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There's a new corporate leadership position focused on innovation, and the sports industry should be taking some notes.
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A handful of companies are focusing on innovations in hydration technology, but the market is still new and there's need for maturation.
The youth sports market continues to gain attention as more credible hardware and software companies move into the space
The NBA is experimenting with microtransactions on their mobile app, and it's an aggressive approach to dividing sports content for discrete consumption.
Fans spend a lot of game-day waiting in line. Venue apps help by speeding up stadium entry, concessions ordering and wayfinding. These services come with a pricetag, but even the world's most valuable franchises have some work to do.
We've been bullish on the next wave of wearables changing athlete performance. However, we remain skeptical that form factors that focus on wrist worn devices will have a meaningful impact or staying power in the market.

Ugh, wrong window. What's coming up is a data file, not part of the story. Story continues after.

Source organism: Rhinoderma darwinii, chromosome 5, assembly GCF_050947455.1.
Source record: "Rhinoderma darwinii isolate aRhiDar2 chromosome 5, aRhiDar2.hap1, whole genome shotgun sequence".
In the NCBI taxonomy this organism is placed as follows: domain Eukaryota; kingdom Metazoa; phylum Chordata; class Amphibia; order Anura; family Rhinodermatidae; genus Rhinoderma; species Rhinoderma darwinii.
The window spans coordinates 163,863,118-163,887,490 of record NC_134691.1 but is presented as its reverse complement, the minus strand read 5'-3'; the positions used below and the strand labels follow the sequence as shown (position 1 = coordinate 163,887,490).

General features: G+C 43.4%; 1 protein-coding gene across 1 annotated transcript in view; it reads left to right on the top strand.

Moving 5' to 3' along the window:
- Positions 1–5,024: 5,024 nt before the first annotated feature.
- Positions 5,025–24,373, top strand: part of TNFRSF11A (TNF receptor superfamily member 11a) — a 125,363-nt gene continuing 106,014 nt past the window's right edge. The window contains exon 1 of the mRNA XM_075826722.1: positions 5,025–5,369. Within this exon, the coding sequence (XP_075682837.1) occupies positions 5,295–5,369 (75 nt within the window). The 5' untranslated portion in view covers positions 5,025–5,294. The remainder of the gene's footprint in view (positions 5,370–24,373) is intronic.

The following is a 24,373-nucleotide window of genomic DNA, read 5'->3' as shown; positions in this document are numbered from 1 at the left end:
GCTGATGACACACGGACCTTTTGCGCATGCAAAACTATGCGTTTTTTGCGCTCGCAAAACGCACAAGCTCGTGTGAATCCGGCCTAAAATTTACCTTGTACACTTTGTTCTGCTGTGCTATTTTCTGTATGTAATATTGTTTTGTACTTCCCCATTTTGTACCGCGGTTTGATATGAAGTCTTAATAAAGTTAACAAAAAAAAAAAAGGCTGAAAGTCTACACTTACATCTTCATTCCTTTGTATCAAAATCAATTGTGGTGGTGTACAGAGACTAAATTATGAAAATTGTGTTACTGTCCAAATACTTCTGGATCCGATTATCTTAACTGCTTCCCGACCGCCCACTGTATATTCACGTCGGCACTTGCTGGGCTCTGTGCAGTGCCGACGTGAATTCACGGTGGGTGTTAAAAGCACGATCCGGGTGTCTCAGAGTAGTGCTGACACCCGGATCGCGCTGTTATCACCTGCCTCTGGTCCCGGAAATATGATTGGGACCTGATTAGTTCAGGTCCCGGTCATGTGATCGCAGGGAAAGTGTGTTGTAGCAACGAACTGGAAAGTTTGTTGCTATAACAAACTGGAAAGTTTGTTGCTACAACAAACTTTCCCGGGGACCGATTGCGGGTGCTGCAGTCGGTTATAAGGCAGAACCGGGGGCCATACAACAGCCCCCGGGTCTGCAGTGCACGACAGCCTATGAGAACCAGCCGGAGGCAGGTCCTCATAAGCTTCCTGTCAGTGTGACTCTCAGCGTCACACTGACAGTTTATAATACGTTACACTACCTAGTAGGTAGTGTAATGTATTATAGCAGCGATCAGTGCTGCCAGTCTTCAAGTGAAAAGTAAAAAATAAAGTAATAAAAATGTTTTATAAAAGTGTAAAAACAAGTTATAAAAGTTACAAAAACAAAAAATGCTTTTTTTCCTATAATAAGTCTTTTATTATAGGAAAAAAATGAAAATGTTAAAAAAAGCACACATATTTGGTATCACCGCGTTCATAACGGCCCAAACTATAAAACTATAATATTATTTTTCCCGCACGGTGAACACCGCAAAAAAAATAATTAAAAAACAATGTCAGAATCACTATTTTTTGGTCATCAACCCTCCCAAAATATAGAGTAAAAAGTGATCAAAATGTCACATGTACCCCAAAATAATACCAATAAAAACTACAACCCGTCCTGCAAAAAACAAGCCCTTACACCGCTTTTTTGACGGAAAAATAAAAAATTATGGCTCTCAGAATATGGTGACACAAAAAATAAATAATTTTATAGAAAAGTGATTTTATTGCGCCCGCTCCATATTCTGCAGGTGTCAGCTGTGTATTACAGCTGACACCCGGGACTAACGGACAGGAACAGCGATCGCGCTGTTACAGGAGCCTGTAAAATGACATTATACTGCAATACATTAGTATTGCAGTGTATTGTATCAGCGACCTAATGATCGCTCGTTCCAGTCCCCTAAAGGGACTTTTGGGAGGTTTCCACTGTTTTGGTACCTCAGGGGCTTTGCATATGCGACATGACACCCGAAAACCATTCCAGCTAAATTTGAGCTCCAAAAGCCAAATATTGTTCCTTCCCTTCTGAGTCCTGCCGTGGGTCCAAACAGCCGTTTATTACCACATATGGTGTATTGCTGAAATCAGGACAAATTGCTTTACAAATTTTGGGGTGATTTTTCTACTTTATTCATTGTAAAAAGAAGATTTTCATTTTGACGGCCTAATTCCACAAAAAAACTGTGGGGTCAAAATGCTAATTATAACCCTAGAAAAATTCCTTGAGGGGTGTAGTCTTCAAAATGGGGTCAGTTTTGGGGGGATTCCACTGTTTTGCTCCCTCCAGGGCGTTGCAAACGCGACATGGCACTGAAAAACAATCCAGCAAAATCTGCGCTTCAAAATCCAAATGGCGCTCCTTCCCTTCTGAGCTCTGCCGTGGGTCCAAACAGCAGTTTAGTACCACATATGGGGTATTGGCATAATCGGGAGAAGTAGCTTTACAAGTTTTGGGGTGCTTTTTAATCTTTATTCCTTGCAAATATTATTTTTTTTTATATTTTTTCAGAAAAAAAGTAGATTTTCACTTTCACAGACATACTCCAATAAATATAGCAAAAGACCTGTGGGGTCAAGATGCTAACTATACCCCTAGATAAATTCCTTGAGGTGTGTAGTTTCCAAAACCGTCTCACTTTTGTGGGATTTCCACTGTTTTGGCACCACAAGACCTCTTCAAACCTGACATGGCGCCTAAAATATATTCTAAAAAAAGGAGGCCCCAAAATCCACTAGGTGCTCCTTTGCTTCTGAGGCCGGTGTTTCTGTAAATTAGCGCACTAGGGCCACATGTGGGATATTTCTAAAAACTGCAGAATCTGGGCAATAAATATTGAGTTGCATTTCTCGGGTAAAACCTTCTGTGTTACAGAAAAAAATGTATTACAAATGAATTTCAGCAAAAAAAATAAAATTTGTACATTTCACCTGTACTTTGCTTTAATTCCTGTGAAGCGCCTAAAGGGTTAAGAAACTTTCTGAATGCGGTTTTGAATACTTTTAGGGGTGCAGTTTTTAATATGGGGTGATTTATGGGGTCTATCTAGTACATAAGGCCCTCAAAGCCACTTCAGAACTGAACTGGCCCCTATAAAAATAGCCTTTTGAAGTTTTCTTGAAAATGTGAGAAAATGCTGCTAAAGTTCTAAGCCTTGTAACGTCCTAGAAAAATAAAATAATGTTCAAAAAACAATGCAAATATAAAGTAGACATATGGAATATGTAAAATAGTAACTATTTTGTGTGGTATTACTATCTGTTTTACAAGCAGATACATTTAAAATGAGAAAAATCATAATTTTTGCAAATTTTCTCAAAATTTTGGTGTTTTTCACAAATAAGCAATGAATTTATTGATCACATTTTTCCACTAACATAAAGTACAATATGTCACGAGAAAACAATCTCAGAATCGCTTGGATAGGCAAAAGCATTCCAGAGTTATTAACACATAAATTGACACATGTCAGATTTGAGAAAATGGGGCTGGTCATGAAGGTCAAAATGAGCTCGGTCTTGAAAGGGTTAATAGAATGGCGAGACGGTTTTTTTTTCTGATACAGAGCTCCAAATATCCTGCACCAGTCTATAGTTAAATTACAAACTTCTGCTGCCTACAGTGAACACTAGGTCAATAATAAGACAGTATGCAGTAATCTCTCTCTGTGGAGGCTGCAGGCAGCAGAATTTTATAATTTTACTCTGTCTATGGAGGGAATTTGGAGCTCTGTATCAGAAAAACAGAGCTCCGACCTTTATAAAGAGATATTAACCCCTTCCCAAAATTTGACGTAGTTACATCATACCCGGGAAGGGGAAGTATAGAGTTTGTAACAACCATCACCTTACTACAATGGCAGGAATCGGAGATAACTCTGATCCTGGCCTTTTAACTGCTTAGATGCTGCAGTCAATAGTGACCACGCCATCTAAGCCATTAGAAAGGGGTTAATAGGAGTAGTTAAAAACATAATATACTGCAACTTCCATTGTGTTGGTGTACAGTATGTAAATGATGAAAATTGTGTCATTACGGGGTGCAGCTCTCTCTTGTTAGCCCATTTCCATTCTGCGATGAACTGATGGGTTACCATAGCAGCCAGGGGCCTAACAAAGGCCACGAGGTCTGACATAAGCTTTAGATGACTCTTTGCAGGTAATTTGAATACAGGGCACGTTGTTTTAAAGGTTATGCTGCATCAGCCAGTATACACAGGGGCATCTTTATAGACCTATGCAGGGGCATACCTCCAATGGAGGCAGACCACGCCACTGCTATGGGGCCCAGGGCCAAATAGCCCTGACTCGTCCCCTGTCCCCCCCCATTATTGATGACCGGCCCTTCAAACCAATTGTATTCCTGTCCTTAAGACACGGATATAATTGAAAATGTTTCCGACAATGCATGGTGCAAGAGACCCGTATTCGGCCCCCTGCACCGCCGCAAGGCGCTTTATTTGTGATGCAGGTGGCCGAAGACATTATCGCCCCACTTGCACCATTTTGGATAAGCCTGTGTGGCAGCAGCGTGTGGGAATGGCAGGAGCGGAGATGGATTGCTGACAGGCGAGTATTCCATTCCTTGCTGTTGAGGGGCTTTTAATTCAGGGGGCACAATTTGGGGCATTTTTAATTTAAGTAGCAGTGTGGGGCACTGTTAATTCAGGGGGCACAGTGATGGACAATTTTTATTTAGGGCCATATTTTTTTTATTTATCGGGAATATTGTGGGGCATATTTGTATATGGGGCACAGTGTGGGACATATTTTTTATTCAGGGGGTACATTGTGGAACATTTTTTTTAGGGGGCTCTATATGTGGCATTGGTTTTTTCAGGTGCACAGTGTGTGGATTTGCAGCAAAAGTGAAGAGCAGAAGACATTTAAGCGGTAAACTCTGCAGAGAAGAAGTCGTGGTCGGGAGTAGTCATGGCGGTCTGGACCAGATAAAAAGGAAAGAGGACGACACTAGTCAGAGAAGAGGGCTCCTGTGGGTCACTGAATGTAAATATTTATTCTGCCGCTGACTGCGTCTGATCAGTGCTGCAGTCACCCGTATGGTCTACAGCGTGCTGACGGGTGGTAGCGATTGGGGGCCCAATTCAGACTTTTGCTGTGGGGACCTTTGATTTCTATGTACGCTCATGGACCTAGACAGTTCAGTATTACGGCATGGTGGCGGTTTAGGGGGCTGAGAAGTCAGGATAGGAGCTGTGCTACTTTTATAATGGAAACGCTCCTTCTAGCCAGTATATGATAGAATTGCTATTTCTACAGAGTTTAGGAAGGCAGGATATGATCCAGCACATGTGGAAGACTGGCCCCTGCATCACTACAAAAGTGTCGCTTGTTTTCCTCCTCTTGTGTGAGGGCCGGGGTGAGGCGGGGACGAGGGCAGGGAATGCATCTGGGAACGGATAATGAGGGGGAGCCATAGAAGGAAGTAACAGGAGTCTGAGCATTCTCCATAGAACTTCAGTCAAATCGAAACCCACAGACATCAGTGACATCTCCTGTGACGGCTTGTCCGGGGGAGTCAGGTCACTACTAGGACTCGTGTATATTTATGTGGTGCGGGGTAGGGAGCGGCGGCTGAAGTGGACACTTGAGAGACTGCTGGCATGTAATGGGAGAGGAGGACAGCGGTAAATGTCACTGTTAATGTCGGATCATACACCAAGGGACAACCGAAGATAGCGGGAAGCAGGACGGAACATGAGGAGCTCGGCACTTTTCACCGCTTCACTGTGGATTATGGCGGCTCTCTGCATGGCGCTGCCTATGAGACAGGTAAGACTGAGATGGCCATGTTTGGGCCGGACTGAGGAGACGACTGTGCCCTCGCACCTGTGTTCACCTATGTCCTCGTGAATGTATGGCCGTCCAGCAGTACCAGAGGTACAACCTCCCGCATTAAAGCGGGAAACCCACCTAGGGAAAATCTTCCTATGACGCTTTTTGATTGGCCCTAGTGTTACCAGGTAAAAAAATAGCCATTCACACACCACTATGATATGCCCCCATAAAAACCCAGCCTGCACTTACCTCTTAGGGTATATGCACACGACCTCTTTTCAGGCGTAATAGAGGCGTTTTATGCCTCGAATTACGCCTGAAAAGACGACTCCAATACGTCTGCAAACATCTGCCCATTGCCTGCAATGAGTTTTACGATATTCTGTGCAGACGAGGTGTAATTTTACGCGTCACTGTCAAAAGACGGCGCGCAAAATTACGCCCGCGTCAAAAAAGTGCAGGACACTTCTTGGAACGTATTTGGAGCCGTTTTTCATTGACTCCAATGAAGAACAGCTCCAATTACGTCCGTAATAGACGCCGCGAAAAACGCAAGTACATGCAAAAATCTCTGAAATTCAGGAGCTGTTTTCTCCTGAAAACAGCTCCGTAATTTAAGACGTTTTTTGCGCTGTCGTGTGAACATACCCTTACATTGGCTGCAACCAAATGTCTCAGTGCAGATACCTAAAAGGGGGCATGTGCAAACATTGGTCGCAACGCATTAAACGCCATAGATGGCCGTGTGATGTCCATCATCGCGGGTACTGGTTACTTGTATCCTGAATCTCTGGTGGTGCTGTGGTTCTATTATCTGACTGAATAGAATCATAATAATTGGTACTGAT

For many, contemporary esports content is inscrutable, and this could ultimately hamper market growth. Enter digital racing. The key to the future of esports may be in digital motorsports.
The sports technology market is charging full steam ahead. However, an innovative idea does not determine longevity, it must be matched with a plan to cost-effectively scale technology infrastructure.
Smart money is on investors who see the bigger picture - beyond sport - and step up to guide this market's growth
By pivoting away from 360 video and focusing on interactivity, sports content producers will need to radically reimagine sports experiences
At the Olympics, we're seeing a shift to new integrated technology partnerships on display with the TOP sponsors and their activations.
While most of the major players fixate on the professional and collegiate leagues, teams, and players, smart companies are recognizing that there's massive opportunity in the more grassroots youth sports market.